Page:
3 Data Analyst CV Tips

Jenni Kavanagh our consultant managing the role
Posting date: 5/16/2016 12:16 PM
I have been recruiting in the world of marketing and insight analytics for quite some time now, and from the thousands of conversations I have had with both clients and candidates, I have noticed some significant differences between the people who stand out, and those who don’t. In a market that is booming (and showing no signs of slowing down), there are plenty of opportunities, but with that comes competition.

So how do you, as a customer insight analyst, stand out? It all starts with your CV. As obvious as this may or may not seem, it has never been more important to remember that you will never get a second chance to make a good first impression.

When applying for a new job within this small but rapidly growing market, this is definitely the case. However, the good news is that with a few tweaks to your CV, you could really stand out amongst the competition.

1. CV format – This is the first point of contact that you will have with your potential new employer, and so you need to make them want to meet you! Therefore, make your work experience clear, including the duration for each position and any internal promotions, as well as ensuring that your full educational background, including grades and any additional courses you have undertaken, are clearly stated. I would also suggest avoiding writing your CV as a story in paragraph format; bullet points are the most effective and make your CV much easier to read.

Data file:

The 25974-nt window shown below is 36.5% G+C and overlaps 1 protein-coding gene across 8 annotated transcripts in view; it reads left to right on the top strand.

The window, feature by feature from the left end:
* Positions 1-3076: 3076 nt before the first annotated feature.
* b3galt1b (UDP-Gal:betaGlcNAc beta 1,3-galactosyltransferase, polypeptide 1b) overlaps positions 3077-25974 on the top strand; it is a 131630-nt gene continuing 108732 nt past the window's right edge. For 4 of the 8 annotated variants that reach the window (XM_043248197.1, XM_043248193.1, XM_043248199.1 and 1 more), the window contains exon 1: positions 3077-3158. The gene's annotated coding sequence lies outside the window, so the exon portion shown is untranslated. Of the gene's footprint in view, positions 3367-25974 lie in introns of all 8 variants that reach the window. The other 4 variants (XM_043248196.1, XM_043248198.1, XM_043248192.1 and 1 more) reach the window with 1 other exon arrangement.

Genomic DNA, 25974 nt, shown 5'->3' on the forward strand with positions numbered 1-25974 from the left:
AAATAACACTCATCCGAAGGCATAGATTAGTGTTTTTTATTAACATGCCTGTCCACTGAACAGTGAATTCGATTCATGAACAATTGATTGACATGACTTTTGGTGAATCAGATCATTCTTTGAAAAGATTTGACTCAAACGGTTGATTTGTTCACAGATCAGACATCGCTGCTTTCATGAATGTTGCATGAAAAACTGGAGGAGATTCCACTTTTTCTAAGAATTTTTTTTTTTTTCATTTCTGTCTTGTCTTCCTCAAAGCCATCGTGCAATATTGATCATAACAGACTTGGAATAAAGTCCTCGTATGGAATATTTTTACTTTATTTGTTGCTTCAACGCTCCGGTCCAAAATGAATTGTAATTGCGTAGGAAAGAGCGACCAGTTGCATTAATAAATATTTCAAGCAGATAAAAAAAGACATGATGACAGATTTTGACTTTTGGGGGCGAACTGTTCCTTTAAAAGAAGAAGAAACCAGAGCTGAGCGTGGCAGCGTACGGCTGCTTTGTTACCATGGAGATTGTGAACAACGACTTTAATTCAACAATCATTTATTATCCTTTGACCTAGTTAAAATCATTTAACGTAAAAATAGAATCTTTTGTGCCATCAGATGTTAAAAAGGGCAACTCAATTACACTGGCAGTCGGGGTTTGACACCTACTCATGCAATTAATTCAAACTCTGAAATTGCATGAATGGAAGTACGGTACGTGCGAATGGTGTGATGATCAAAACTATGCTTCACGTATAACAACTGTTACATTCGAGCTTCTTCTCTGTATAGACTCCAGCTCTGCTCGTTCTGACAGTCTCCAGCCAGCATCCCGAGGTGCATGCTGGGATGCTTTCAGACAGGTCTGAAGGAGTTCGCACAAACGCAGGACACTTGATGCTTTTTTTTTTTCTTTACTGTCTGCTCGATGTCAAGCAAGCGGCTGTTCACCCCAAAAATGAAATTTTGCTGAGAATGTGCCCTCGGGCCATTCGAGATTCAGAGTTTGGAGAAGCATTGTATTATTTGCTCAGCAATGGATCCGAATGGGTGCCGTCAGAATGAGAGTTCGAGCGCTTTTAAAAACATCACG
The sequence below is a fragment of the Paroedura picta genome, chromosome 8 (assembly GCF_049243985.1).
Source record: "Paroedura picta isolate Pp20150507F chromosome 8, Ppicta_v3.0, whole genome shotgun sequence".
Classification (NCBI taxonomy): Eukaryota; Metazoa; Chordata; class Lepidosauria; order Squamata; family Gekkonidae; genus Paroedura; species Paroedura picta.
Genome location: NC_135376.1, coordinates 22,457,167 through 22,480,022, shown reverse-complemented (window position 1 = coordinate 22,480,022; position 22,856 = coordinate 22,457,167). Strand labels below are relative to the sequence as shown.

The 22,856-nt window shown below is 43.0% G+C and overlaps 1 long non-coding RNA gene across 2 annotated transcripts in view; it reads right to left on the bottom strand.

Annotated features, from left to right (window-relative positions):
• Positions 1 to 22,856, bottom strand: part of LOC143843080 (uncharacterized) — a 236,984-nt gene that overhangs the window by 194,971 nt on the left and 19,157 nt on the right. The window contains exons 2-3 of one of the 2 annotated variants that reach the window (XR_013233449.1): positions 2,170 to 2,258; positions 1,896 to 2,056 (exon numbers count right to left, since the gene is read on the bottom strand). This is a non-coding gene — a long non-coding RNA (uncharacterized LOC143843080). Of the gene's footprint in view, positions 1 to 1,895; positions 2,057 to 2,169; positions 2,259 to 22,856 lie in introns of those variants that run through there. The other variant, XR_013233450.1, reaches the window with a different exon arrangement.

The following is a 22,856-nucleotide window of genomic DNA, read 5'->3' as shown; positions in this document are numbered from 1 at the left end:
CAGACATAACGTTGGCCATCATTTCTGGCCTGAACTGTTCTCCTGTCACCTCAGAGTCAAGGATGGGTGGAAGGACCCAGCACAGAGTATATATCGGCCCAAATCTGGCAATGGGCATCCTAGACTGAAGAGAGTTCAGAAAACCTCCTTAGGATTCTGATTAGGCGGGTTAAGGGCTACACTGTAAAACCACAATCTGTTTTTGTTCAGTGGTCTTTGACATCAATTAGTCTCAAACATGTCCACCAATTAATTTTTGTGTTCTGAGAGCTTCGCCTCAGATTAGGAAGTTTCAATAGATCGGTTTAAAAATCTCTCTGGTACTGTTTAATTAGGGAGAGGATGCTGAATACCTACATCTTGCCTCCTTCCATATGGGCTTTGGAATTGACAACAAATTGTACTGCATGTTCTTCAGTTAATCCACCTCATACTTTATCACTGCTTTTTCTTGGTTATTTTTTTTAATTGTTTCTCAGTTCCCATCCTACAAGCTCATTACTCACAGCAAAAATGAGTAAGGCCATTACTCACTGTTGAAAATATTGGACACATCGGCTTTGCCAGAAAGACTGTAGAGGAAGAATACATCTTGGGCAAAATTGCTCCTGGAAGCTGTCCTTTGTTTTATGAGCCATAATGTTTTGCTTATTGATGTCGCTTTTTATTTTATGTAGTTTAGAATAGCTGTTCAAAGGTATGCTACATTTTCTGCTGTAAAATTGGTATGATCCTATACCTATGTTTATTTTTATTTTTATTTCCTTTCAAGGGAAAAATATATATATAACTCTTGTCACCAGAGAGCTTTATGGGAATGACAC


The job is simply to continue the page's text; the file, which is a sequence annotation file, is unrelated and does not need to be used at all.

2. Content – There have been many times when I have had to ask experienced Insight Analysts to fully explain the purpose of the analysis they have been undertaking, the techniques they used to perform the analysis, and the impact that has had on the organisation they have been working in. Insight is invaluable to a company as it adds commercial value and opportunities for growth. The candidates who really stand out and make a hiring manager want to interview straight away, are those who add this into their CV.

3. Skills –A section with your skills listed is great, but it doesn’t actually tell us what you can do with that tool. For example, I often see “Advanced SAS skills”, but what does that actually mean? That you are advanced in manipulating data? Can you build models? Do You use SAS BASE, EG and Miner? You need to be specific, to the point and highlight your commercial acumen when describing any tools or techniques used, as this shows both recruiters and hiring managers that you understand how techniques/tools can add value, increase profit and overall business growth whether it be through loyalty, personalised targeting or similar. If this is not highlighted on your CV then the attraction will not be as strong as those who do.

It may seem simple, but in adding these few extra details you can really make you stand out making your job search a much quicker and easier process, often increasing the number of interviews, and therefore opportunities.

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